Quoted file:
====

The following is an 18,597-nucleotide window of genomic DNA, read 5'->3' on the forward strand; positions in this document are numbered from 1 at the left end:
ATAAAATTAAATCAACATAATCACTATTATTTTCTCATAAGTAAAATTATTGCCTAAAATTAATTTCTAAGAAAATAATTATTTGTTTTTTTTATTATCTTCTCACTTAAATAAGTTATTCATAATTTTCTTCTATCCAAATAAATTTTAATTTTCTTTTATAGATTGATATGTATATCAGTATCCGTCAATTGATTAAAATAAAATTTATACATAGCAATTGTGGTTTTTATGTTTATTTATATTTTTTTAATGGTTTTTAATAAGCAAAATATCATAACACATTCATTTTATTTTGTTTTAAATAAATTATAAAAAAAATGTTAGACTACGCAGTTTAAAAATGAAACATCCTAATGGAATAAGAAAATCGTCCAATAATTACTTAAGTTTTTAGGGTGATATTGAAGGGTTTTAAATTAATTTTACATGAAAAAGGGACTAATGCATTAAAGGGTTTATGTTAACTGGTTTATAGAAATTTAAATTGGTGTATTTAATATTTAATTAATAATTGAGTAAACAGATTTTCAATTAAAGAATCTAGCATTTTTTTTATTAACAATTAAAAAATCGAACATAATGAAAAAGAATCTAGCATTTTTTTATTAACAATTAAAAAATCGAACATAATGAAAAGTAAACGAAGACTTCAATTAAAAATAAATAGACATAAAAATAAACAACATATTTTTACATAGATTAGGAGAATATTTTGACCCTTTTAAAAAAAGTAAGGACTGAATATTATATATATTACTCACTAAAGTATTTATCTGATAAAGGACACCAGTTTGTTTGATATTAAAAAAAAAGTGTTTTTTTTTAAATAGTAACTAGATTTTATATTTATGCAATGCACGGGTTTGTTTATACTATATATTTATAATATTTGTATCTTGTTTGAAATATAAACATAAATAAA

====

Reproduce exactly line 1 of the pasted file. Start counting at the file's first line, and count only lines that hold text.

The following is an 18,597-nucleotide window of genomic DNA, read 5'->3' on the forward strand; positions in this document are numbered from 1 at the left end: